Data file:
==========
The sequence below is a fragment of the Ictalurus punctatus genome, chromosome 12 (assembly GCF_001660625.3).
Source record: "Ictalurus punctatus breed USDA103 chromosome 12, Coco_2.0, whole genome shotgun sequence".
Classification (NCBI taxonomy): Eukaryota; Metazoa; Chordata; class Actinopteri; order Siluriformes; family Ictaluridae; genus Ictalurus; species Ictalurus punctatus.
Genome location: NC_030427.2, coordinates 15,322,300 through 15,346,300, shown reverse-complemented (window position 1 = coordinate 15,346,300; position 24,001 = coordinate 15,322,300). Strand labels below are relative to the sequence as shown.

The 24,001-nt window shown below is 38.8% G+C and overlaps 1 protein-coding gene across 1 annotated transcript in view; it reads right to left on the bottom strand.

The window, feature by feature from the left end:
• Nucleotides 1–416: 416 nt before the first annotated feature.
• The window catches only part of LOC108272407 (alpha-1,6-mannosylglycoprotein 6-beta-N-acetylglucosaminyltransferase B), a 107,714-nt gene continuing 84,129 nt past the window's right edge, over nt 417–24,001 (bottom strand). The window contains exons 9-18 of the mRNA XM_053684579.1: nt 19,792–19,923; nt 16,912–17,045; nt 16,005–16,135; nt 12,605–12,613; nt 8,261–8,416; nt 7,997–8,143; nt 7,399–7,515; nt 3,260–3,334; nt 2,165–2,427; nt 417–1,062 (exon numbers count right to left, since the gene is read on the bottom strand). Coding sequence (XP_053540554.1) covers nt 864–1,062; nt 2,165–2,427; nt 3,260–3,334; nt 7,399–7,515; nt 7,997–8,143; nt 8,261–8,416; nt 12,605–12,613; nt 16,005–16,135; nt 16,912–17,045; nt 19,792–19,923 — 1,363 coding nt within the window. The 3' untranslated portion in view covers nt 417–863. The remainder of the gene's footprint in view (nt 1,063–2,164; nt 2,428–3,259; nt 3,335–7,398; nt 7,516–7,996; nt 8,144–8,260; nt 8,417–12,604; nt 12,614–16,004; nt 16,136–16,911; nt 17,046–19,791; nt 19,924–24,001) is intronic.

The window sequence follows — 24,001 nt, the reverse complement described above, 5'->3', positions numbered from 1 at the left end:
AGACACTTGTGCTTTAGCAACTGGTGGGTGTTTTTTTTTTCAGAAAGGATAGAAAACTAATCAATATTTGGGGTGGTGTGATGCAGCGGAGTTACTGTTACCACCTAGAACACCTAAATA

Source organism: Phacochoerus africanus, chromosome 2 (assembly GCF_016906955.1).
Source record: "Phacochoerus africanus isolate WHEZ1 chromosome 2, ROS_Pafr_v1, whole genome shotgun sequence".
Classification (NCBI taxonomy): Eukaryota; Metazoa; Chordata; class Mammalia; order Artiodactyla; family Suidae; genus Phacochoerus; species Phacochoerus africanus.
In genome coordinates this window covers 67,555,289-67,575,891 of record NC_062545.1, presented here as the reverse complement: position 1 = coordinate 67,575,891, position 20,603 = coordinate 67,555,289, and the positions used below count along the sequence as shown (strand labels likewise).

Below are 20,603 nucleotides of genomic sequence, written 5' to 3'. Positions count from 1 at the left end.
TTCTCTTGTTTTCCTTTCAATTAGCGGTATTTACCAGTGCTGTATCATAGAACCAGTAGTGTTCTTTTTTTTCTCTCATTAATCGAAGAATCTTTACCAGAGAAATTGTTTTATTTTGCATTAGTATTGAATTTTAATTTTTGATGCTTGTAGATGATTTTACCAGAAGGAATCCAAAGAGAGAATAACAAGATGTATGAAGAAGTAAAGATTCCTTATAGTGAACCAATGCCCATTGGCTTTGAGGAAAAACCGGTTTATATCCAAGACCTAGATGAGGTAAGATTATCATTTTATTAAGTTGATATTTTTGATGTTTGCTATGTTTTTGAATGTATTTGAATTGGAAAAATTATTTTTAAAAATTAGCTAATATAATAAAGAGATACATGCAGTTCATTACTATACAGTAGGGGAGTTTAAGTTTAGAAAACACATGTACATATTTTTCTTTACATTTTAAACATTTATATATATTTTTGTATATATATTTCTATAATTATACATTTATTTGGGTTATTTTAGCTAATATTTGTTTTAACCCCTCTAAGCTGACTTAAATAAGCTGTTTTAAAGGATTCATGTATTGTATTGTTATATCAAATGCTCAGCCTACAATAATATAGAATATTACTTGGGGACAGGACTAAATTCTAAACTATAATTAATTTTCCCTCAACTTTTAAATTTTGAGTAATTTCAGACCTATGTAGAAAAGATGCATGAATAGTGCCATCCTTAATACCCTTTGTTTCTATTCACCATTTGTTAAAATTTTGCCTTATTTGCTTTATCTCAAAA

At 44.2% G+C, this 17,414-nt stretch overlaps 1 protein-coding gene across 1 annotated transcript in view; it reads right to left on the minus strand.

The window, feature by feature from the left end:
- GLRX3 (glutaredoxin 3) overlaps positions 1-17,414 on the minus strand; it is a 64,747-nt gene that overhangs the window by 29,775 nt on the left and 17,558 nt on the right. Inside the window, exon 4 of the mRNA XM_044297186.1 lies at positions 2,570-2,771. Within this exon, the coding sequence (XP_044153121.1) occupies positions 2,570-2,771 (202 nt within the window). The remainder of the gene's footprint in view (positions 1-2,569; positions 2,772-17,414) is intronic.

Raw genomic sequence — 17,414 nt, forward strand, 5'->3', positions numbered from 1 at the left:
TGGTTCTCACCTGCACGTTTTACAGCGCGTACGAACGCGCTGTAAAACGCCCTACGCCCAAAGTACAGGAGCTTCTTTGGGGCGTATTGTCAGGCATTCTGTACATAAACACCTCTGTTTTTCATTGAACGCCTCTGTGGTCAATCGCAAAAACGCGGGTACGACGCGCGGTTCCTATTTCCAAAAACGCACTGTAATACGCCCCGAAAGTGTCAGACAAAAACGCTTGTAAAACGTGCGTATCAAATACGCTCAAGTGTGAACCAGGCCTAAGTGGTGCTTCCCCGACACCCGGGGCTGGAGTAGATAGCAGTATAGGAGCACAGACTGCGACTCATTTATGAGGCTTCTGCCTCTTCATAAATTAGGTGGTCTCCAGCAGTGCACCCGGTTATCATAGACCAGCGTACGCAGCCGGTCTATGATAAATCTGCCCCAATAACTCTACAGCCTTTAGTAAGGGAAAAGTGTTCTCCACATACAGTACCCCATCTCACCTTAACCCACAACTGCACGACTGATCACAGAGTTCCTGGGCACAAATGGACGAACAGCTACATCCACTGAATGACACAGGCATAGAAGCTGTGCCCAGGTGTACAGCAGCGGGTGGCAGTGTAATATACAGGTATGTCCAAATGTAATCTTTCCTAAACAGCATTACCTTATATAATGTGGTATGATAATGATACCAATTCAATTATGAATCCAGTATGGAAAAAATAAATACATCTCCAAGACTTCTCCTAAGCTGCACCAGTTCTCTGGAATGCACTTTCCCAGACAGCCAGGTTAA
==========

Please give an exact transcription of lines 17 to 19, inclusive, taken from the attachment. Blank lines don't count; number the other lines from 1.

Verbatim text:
At 44.2% G+C, this 17,414-nt stretch overlaps 1 protein-coding gene across 1 annotated transcript in view; it reads right to left on the minus strand.

The window, feature by feature from the left end:
- GLRX3 (glutaredoxin 3) overlaps positions 1-17,414 on the minus strand; it is a 64,747-nt gene that overhangs the window by 29,775 nt on the left and 17,558 nt on the right. Inside the window, exon 4 of the mRNA XM_044297186.1 lies at positions 2,570-2,771. Within this exon, the coding sequence (XP_044153121.1) occupies positions 2,570-2,771 (202 nt within the window). The remainder of the gene's footprint in view (positions 1-2,569; positions 2,772-17,414) is intronic.